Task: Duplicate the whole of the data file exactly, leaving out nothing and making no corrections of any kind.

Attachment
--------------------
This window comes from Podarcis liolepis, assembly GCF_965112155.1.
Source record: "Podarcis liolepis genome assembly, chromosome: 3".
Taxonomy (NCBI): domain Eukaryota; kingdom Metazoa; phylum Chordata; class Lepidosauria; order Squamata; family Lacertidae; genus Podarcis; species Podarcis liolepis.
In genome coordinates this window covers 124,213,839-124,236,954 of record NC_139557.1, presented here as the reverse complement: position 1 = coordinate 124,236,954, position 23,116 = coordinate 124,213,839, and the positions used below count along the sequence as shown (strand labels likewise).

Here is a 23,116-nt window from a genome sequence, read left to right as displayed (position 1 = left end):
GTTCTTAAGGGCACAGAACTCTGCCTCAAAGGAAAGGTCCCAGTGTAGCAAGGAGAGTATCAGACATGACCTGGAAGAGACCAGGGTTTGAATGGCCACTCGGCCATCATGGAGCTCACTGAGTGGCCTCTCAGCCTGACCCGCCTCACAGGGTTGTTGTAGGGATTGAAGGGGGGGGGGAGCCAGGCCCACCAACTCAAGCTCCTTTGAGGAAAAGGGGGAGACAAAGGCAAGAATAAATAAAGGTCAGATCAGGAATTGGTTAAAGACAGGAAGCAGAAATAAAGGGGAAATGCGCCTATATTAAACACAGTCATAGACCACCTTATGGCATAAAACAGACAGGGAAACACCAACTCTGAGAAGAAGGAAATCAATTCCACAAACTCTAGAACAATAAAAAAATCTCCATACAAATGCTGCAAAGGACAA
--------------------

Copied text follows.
This window comes from Podarcis liolepis, assembly GCF_965112155.1.
Source record: "Podarcis liolepis genome assembly, chromosome: 3".
Taxonomy (NCBI): domain Eukaryota; kingdom Metazoa; phylum Chordata; class Lepidosauria; order Squamata; family Lacertidae; genus Podarcis; species Podarcis liolepis.
In genome coordinates this window covers 124,213,839-124,236,954 of record NC_139557.1, presented here as the reverse complement: position 1 = coordinate 124,236,954, position 23,116 = coordinate 124,213,839, and the positions used below count along the sequence as shown (strand labels likewise).

Here is a 23,116-nt window from a genome sequence, read left to right as displayed (position 1 = left end):
GTTCTTAAGGGCACAGAACTCTGCCTCAAAGGAAAGGTCCCAGTGTAGCAAGGAGAGTATCAGACATGACCTGGAAGAGACCAGGGTTTGAATGGCCACTCGGCCATCATGGAGCTCACTGAGTGGCCTCTCAGCCTGACCCGCCTCACAGGGTTGTTGTAGGGATTGAAGGGGGGGGGGAGCCAGGCCCACCAACTCAAGCTCCTTTGAGGAAAAGGGGGAGACAAAGGCAAGAATAAATAAAGGTCAGATCAGGAATTGGTTAAAGACAGGAAGCAGAAATAAAGGGGAAATGCGCCTATATTAAACACAGTCATAGACCACCTTATGGCATAAAACAGACAGGGAAACACCAACTCTGAGAAGAAGGAAATCAATTCCACAAACTCTAGAACAATAAAAAAATCTCCATACAAATGCTGCAAAGGACAA